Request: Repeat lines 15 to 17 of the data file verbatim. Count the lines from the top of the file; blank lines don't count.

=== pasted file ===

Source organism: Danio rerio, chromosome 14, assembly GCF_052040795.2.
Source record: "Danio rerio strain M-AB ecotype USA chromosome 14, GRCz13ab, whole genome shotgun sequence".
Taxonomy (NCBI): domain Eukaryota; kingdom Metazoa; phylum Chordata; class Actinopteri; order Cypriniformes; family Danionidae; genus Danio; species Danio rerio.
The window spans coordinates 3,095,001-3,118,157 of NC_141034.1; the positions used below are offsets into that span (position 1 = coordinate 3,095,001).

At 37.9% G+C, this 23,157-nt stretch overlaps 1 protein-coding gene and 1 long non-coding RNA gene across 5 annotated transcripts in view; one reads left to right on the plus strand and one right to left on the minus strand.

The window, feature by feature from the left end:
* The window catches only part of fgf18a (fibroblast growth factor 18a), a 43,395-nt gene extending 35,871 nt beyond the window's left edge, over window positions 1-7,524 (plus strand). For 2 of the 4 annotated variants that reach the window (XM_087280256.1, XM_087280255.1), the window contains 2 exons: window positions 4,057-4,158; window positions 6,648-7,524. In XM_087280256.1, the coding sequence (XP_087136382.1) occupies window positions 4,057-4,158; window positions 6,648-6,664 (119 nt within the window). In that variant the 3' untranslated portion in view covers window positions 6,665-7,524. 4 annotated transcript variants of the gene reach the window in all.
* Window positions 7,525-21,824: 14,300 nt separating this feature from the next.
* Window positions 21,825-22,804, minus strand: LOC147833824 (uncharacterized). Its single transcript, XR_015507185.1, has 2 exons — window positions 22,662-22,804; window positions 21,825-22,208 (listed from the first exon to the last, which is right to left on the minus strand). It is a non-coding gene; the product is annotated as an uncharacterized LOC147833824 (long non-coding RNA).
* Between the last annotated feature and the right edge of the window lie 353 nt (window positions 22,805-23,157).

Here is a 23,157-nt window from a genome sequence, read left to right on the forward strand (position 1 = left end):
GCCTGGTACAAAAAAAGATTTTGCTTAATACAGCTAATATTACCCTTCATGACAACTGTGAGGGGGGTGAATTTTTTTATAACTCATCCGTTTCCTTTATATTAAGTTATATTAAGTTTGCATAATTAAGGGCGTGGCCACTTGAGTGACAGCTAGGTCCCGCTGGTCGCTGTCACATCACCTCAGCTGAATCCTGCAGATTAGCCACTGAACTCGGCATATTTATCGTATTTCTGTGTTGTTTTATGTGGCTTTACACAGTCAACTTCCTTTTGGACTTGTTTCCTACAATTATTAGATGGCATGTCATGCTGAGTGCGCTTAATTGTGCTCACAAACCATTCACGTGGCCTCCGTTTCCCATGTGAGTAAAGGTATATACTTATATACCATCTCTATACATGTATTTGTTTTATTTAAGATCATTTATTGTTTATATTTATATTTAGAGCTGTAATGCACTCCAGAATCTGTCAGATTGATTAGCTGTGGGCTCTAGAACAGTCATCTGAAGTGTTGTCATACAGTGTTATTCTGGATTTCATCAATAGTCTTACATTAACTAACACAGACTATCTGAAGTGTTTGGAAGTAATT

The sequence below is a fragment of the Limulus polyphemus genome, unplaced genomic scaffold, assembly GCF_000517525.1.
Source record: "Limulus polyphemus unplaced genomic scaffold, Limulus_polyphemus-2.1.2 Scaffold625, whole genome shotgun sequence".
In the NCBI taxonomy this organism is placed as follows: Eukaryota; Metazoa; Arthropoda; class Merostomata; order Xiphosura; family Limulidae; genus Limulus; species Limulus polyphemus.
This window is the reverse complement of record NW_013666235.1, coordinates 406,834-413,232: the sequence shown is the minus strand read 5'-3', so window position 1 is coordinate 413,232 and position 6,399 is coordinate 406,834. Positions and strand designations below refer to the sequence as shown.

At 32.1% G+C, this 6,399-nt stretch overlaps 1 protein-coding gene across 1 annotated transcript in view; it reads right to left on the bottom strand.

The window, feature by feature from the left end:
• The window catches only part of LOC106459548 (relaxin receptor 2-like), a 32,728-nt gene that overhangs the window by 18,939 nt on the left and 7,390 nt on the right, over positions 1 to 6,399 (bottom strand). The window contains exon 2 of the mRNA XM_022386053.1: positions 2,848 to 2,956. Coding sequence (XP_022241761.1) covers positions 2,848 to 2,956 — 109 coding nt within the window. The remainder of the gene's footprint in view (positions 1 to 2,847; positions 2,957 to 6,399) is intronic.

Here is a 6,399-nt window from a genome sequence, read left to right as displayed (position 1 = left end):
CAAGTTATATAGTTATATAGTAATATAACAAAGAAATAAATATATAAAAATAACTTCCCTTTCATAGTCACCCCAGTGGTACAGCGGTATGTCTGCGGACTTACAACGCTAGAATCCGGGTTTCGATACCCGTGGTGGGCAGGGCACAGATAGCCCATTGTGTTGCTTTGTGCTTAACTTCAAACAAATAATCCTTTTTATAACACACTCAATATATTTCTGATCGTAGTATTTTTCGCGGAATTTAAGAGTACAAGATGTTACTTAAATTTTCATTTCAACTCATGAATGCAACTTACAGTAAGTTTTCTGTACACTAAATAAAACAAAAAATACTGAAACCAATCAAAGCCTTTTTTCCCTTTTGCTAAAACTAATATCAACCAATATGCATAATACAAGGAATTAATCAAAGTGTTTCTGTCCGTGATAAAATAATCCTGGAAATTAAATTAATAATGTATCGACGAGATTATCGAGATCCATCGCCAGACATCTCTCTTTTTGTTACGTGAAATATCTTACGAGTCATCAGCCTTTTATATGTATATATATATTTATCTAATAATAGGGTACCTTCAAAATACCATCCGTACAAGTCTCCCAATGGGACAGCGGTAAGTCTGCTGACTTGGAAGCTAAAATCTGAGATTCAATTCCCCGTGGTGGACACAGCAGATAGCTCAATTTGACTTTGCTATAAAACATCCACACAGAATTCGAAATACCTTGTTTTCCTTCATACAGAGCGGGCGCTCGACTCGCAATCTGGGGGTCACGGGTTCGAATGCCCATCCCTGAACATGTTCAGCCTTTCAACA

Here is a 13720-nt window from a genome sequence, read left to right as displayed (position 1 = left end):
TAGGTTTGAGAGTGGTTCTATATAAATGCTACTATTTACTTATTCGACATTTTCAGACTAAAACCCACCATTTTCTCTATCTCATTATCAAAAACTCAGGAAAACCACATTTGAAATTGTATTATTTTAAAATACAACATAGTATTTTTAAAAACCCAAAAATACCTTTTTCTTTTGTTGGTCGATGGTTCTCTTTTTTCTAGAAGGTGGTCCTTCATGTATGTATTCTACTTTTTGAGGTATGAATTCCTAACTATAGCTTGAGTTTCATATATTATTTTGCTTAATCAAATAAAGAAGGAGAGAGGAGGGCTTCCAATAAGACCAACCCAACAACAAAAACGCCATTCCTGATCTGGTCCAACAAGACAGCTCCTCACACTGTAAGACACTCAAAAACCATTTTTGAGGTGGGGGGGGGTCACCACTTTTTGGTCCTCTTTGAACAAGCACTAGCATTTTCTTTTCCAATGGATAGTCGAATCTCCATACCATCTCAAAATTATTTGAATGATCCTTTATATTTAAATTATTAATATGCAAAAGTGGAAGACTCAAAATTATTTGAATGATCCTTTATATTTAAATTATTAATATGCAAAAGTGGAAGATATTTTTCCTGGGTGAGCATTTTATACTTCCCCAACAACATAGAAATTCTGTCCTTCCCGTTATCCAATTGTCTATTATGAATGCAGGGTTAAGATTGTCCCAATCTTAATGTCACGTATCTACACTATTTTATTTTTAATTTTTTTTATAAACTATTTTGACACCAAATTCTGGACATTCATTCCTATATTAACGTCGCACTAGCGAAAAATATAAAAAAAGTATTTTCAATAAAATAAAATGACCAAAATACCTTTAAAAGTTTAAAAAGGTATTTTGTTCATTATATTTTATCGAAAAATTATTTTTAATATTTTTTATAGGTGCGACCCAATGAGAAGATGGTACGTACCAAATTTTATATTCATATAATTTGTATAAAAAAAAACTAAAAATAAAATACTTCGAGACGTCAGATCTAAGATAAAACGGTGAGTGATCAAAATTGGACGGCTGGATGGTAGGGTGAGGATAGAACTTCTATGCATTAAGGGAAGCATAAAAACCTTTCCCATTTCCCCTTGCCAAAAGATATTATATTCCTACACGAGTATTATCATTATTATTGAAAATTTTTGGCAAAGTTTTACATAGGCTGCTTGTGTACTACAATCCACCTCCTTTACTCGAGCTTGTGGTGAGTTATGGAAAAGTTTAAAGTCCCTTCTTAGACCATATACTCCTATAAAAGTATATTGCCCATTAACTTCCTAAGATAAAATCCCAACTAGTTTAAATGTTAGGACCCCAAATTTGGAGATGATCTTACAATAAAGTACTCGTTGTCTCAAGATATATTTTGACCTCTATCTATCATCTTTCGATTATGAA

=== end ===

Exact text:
In the NCBI taxonomy this organism is placed as follows: Eukaryota; Metazoa; Arthropoda; class Merostomata; order Xiphosura; family Limulidae; genus Limulus; species Limulus polyphemus.
This window is the reverse complement of record NW_013666235.1, coordinates 406,834-413,232: the sequence shown is the minus strand read 5'-3', so window position 1 is coordinate 413,232 and position 6,399 is coordinate 406,834. Positions and strand designations below refer to the sequence as shown.

At 32.1% G+C, this 6,399-nt stretch overlaps 1 protein-coding gene across 1 annotated transcript in view; it reads right to left on the bottom strand.